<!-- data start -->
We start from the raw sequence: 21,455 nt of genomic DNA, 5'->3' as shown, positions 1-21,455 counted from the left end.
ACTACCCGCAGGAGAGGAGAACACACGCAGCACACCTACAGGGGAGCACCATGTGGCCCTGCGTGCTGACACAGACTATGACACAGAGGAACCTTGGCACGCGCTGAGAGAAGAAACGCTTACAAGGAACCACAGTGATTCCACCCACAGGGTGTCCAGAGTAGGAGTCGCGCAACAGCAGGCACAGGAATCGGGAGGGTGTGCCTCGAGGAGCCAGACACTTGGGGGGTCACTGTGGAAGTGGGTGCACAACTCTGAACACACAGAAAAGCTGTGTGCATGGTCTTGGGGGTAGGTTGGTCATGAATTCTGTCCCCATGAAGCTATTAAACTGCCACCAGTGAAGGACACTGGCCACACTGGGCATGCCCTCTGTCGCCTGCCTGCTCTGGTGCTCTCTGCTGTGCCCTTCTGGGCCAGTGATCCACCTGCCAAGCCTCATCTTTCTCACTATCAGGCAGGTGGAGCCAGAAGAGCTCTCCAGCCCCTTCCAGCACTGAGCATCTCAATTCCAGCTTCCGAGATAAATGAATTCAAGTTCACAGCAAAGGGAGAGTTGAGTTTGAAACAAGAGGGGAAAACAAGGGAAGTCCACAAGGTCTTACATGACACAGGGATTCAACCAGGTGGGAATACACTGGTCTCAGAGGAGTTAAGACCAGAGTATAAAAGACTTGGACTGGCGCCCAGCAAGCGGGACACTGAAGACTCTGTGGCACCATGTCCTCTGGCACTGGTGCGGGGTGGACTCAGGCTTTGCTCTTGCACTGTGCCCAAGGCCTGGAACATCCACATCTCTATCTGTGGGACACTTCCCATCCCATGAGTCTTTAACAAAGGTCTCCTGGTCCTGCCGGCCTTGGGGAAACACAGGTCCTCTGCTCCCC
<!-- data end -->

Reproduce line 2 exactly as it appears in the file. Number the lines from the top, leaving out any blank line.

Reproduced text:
ACTACCCGCAGGAGAGGAGAACACACGCAGCACACCTACAGGGGAGCACCATGTGGCCCTGCGTGCTGACACAGACTATGACACAGAGGAACCTTGGCACGCGCTGAGAGAAGAAACGCTTACAAGGAACCACAGTGATTCCACCCACAGGGTGTCCAGAGTAGGAGTCGCGCAACAGCAGGCACAGGAATCGGGAGGGTGTGCCTCGAGGAGCCAGACACTTGGGGGGTCACTGTGGAAGTGGGTGCACAACTCTGAACACACAGAAAAGCTGTGTGCATGGTCTTGGGGGTAGGTTGGTCATGAATTCTGTCCCCATGAAGCTATTAAACTGCCACCAGTGAAGGACACTGGCCACACTGGGCATGCCCTCTGTCGCCTGCCTGCTCTGGTGCTCTCTGCTGTGCCCTTCTGGGCCAGTGATCCACCTGCCAAGCCTCATCTTTCTCACTATCAGGCAGGTGGAGCCAGAAGAGCTCTCCAGCCCCTTCCAGCACTGAGCATCTCAATTCCAGCTTCCGAGATAAATGAATTCAAGTTCACAGCAAAGGGAGAGTTGAGTTTGAAACAAGAGGGGAAAACAAGGGAAGTCCACAAGGTCTTACATGACACAGGGATTCAACCAGGTGGGAATACACTGGTCTCAGAGGAGTTAAGACCAGAGTATAAAAGACTTGGACTGGCGCCCAGCAAGCGGGACACTGAAGACTCTGTGGCACCATGTCCTCTGGCACTGGTGCGGGGTGGACTCAGGCTTTGCTCTTGCACTGTGCCCAAGGCCTGGAACATCCACATCTCTATCTGTGGGACACTTCCCATCCCATGAGTCTTTAACAAAGGTCTCCTGGTCCTGCCGGCCTTGGGGAAACACAGGTCCTCTGCTCCCC